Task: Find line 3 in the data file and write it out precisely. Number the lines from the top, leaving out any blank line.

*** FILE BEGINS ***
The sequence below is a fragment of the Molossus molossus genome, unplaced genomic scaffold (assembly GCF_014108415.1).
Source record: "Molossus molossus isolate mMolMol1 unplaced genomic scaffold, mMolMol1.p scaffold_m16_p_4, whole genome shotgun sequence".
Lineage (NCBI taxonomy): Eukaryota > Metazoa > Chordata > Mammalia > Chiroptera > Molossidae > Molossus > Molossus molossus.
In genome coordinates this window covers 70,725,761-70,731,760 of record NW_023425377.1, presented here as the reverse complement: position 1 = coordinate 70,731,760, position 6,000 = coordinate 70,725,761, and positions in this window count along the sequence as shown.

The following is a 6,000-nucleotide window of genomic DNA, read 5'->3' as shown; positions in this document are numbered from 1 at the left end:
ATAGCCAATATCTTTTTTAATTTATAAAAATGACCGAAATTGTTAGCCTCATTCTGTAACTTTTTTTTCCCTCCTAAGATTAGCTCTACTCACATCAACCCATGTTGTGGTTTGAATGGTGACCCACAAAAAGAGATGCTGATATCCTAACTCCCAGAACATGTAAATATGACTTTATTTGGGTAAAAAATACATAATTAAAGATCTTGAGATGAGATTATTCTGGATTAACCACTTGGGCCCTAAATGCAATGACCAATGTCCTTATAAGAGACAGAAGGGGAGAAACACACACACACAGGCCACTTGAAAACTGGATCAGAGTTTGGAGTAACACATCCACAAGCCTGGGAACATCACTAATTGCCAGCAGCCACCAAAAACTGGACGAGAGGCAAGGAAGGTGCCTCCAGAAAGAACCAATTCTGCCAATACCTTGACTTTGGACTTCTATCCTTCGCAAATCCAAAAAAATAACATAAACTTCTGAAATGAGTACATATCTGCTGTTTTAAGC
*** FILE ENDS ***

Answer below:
Lineage (NCBI taxonomy): Eukaryota > Metazoa > Chordata > Mammalia > Chiroptera > Molossidae > Molossus > Molossus molossus.